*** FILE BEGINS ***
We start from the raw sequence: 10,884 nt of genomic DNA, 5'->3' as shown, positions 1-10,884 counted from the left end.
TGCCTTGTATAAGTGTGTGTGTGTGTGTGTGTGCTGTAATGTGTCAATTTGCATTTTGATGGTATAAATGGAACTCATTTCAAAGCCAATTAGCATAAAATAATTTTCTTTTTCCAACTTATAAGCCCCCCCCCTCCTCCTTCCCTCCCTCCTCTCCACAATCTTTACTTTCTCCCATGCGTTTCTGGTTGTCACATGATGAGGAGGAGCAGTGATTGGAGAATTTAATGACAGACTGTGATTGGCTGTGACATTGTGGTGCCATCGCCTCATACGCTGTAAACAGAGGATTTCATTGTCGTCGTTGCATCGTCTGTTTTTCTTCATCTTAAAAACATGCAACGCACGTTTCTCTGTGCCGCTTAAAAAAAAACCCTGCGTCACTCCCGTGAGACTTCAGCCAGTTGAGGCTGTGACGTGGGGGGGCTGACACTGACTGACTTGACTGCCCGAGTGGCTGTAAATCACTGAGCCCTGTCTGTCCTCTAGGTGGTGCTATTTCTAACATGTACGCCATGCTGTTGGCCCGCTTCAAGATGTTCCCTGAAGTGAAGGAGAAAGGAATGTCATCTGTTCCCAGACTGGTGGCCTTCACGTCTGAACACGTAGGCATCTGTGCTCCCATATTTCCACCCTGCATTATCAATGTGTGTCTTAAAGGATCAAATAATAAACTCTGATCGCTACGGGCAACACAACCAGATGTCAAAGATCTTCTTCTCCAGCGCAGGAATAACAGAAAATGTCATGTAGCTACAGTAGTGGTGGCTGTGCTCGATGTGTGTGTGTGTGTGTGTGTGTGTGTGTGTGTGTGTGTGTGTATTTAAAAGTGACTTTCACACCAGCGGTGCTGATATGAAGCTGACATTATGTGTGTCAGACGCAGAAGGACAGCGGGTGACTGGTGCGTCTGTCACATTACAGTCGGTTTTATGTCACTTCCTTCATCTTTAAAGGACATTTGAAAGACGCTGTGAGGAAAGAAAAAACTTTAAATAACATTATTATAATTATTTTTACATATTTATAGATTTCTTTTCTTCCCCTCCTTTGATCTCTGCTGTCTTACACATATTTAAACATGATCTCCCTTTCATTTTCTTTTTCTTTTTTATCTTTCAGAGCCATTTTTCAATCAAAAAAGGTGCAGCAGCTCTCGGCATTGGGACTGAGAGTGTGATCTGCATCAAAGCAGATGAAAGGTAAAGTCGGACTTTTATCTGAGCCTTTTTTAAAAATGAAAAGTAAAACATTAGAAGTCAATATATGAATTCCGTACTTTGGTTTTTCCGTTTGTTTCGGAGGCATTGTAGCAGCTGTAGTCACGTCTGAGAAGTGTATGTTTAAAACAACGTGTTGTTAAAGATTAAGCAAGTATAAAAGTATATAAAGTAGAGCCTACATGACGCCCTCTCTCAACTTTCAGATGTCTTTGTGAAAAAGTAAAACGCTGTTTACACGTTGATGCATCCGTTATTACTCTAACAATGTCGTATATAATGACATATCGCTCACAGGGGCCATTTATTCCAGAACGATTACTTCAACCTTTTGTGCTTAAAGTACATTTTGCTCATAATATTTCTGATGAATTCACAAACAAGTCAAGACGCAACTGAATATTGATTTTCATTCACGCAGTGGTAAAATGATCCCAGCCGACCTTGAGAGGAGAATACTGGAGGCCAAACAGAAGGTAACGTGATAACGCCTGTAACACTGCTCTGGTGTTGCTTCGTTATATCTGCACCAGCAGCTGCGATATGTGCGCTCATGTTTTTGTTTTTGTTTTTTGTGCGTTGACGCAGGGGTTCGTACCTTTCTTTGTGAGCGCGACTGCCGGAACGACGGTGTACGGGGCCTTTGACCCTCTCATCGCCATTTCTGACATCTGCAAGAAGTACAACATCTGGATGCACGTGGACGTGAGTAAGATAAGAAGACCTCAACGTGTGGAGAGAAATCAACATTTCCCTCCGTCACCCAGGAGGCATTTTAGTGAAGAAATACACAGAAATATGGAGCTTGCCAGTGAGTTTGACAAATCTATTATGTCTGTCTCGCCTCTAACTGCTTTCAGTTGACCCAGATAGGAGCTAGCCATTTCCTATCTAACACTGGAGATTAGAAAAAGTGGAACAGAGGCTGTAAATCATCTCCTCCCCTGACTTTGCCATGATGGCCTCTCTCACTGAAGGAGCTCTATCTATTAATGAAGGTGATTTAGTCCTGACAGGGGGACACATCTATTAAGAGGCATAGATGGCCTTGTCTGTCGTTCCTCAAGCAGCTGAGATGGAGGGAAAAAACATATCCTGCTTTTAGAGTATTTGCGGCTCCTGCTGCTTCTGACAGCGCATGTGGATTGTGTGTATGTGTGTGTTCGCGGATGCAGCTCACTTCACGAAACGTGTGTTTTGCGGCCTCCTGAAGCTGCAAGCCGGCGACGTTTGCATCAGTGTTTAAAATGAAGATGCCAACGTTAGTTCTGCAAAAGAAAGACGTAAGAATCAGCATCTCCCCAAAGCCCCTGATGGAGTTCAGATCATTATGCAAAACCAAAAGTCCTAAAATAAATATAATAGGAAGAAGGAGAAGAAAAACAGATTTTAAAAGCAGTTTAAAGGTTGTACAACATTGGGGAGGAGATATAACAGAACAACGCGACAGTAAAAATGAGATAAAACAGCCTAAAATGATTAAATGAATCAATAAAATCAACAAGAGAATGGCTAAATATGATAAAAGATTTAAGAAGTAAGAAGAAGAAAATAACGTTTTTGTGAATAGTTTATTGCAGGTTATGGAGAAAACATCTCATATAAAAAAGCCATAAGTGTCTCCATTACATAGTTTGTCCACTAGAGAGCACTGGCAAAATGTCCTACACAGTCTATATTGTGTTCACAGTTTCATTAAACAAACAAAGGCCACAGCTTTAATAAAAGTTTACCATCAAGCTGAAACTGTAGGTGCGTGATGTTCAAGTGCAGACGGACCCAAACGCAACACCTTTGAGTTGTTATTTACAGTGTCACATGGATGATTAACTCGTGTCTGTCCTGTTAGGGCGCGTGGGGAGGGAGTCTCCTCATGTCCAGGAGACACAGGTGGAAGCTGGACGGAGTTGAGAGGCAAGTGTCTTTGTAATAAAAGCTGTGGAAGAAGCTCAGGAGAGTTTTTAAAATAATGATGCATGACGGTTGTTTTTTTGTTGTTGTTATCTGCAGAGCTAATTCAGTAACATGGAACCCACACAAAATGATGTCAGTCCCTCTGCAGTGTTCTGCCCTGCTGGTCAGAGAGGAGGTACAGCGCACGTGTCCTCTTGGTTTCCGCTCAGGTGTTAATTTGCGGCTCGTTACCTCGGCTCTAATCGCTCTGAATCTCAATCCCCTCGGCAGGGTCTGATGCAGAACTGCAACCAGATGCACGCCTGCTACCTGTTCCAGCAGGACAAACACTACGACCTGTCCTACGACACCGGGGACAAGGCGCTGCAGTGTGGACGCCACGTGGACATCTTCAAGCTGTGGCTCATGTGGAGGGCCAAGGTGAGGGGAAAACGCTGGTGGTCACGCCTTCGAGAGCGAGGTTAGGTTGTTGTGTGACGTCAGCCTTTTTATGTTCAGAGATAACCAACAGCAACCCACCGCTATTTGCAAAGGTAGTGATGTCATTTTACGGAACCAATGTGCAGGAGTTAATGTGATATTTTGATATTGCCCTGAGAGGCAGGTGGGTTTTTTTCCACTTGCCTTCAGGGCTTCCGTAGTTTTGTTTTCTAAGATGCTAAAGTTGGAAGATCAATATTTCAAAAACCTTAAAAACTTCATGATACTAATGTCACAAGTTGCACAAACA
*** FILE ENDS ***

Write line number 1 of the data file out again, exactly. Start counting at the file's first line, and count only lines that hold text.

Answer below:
We start from the raw sequence: 10,884 nt of genomic DNA, 5'->3' as shown, positions 1-10,884 counted from the left end.